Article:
Permits to Harvest Wild Ginseng in NC

US Forest Service

US Forest Service

Ginseng root has been favored as a tonic primarily in East Asia for the past 250 years or more. Ginseng can be found in the mountains of North Carolina in limited amounts. Steps have been taken to preserve this precious resource. Visitors must now have permits to harvest wild ginseng in NC.

Removing a wild ginseng plant or its parts from national forests without a permit or outside of the legal harvest season is considered theft of public property.

Permits are required by the U.S. Forest Service (USFS) in North Carolina to harvest (collect) wild ginseng in the Nantahala and Pisgah National Forests during the designated harvest season.

Last year, the Forest Service limited the harvesting of wild ginseng in the Nantahala and Pisgah National Forests, citing concern over reductions in wild ginseng numbers. So many people are interested in the picking ginseng in these areas that a lottery has been established to fairly dole out the limited number of USFS permits.

If you would like to submit your contact information to a district office to participate in the lottery for receiving a ginseng harvest permit, you may do so between June 15 and July 15, 2014.

In 2013, the USFS in the Nantahala and Pisgah National Forests implemented these changes to wild ginseng harvests:

  • The number of annual permits issued is now limited to 136; a 75% reduction.
  • Permits are issued through a lottery system (selected randomly) by each district office.
  • Persons may submit their names at more than one district office.
  • A permit allows a person to harvest 1-3 wet pounds (at $40 per pound) of wild ginseng in the ranger district where the permit is issued.
  • The permitted harvest season was reduced to two weeks from four weeks.
  • Harvesting will be allowed between September 16th through September 30, 2014.
  • Each district ranger may further limit ginseng harvests to certain areas of the national forest to allow the plants to regenerate, or to protect designated wilderness and other natural areas.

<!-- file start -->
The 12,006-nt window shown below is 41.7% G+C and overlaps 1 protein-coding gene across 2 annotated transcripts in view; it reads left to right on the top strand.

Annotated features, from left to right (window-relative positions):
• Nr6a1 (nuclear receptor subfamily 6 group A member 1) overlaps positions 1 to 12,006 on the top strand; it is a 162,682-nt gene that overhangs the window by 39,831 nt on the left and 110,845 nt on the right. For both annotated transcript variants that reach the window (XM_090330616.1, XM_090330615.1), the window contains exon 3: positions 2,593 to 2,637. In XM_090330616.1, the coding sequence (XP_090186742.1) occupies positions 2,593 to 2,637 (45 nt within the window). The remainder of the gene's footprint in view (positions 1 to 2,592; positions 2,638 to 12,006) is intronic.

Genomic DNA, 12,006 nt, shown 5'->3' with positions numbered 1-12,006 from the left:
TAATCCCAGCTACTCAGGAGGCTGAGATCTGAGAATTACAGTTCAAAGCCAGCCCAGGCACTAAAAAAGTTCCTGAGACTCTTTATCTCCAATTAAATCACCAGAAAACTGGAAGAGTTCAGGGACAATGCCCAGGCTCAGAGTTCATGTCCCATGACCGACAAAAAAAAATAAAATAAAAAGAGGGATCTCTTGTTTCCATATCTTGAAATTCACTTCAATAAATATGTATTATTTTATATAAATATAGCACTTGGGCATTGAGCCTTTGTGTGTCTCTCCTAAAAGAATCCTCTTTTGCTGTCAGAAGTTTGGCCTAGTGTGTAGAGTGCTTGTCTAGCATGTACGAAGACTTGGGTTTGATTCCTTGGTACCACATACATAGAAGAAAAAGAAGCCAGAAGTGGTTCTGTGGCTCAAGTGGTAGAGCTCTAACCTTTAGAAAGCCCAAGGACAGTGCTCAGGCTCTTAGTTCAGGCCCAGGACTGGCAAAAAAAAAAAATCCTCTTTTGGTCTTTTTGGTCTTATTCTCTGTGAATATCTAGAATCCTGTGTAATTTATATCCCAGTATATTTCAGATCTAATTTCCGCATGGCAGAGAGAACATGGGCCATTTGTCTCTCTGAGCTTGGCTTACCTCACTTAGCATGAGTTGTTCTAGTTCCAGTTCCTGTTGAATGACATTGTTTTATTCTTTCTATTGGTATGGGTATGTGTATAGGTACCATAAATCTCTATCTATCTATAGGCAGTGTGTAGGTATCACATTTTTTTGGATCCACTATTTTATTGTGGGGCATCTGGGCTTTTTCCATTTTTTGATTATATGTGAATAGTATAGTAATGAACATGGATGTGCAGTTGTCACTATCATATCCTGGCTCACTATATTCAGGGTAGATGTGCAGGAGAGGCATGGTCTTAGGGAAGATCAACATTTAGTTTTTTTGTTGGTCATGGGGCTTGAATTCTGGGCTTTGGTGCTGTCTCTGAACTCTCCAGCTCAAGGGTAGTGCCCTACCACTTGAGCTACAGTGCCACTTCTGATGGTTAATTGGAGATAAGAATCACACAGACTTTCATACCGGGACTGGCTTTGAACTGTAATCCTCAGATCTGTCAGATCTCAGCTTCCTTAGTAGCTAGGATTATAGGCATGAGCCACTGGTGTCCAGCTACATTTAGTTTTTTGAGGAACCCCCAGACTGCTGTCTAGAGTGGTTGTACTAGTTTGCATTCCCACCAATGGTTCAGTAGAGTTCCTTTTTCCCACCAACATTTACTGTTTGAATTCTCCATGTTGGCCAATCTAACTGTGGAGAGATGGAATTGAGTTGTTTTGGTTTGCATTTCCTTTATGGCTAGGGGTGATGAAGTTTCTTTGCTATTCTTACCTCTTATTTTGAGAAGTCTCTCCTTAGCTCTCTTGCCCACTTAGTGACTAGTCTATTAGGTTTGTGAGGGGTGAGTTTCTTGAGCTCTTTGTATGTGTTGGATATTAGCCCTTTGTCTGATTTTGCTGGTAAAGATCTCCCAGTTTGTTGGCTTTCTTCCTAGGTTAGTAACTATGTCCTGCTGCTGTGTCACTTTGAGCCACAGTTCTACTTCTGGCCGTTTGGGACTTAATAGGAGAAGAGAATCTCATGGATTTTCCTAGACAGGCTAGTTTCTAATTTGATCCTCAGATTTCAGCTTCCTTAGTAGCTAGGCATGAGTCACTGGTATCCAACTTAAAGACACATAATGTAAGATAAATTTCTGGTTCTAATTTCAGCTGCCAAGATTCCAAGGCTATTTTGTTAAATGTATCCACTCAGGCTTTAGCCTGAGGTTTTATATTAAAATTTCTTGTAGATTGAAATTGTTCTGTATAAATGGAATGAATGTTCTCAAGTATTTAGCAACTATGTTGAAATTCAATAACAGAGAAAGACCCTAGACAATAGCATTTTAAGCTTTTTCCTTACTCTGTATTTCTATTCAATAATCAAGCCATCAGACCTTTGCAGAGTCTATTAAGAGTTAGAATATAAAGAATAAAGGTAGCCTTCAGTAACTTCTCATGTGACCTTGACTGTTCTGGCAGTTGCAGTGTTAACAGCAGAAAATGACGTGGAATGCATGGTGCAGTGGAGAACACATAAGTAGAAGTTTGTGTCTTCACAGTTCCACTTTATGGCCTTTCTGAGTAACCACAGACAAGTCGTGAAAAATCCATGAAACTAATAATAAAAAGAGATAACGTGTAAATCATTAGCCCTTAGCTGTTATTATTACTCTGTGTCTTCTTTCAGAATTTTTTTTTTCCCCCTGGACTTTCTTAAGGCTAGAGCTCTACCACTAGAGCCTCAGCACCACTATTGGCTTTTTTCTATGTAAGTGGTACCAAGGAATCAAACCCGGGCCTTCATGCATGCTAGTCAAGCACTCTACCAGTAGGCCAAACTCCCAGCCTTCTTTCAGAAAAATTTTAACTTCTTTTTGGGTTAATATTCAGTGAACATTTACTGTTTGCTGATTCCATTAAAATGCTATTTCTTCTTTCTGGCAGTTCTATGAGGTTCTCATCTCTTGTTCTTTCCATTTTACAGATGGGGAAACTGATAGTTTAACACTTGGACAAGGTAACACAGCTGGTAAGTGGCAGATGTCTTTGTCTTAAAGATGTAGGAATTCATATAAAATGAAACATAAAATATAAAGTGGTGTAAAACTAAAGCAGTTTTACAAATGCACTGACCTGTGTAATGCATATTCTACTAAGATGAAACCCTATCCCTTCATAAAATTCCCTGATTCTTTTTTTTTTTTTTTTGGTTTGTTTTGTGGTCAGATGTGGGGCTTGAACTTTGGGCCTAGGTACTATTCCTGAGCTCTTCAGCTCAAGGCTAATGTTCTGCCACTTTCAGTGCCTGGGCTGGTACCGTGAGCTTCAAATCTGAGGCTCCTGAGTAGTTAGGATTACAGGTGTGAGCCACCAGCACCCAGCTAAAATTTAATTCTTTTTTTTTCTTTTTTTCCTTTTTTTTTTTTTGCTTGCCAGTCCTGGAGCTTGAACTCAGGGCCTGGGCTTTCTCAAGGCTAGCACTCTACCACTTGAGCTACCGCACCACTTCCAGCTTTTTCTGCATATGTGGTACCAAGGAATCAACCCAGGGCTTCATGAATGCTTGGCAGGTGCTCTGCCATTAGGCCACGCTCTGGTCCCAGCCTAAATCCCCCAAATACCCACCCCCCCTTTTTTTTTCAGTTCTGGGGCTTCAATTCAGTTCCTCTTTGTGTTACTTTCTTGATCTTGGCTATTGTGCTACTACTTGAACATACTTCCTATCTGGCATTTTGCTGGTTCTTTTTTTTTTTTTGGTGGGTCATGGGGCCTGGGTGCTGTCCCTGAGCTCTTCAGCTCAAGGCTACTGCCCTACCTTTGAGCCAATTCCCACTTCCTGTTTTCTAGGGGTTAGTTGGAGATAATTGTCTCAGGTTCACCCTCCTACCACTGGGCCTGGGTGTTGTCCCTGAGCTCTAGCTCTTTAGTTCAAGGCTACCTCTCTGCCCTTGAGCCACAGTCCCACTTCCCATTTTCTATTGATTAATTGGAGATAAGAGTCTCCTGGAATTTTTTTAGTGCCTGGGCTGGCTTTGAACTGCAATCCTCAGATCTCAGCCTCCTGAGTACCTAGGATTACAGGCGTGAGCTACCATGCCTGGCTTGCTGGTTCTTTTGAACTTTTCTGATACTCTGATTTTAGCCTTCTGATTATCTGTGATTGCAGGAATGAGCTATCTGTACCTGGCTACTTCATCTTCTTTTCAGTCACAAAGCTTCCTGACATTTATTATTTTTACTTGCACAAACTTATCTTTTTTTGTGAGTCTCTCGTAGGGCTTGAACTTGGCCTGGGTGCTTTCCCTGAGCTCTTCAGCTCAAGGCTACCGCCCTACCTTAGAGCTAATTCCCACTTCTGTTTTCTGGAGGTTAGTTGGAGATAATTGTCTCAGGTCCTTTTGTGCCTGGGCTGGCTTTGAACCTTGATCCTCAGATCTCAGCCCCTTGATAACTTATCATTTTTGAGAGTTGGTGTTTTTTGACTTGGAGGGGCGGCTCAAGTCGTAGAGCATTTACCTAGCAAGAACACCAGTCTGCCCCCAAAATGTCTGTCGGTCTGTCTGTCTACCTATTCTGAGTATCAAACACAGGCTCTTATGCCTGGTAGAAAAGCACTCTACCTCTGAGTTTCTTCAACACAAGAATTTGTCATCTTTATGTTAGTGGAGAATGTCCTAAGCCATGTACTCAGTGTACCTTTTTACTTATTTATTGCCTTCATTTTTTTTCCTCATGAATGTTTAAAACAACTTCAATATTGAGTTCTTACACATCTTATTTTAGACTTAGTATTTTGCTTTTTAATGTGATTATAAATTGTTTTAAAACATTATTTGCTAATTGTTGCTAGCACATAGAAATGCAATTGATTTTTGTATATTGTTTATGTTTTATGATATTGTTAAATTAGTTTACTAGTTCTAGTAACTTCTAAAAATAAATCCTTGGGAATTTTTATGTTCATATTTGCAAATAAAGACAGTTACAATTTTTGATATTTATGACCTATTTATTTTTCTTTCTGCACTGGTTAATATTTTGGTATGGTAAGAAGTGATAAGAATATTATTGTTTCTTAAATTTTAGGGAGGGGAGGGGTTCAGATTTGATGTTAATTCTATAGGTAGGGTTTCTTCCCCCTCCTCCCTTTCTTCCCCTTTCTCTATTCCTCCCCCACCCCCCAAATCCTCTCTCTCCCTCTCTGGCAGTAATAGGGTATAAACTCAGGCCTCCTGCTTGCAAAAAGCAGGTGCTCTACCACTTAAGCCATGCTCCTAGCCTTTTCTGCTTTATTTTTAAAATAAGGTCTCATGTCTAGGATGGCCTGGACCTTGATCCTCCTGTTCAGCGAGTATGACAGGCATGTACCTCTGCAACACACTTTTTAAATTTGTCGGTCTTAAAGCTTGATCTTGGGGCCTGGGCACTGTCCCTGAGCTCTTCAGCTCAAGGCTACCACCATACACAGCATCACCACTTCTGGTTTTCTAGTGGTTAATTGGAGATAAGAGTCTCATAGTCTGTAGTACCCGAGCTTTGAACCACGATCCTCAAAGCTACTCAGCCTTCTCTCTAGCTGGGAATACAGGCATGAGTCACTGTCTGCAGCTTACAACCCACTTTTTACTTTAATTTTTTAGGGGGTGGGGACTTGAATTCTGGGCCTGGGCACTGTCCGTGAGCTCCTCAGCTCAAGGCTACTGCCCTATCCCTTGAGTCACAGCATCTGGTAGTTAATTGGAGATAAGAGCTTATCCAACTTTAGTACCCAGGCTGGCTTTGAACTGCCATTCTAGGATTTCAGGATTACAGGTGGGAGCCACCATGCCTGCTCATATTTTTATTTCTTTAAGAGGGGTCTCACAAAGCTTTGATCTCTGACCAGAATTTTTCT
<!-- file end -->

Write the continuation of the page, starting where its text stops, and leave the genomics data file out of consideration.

• Harvest area descriptions and maps will be provided to permit holders.

How to Obtain a Permit

  • Those requesting a permit must call or visit a ranger district office and submit their name and address between June 15 and July 15.
  • Requests by email will not be accepted.
  • Written notification will be mailed to those selected by lottery before August 15.
  • District offices will issue permits August 20 until September 1, 2014 to selected applicants.
  • Harvest is prohibited in designated wilderness and other natural areas set aside for research purposes, such as Walker Cove and Black Mountain.

In addition to reducing the legal harvest of wild ginseng, the Forest Service plans to increase law enforcement efforts to reduce poaching. Again, removing a wild ginseng plant or its parts from national forests without a permit or outside of the legal harvest season is considered theft of public property. Penalties for plant poaching may include a fine up to $5,000 or 6-month sentence in federal prison, or both.

Every plant on the national forest is public property and is sustainably managed by the Forest Service to meet the needs of present and future generations.


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About the Author Robert Sutherland:
Robert Sutherland is a travel writer enjoying life. Robert has two adult daughters and six grandchildren.
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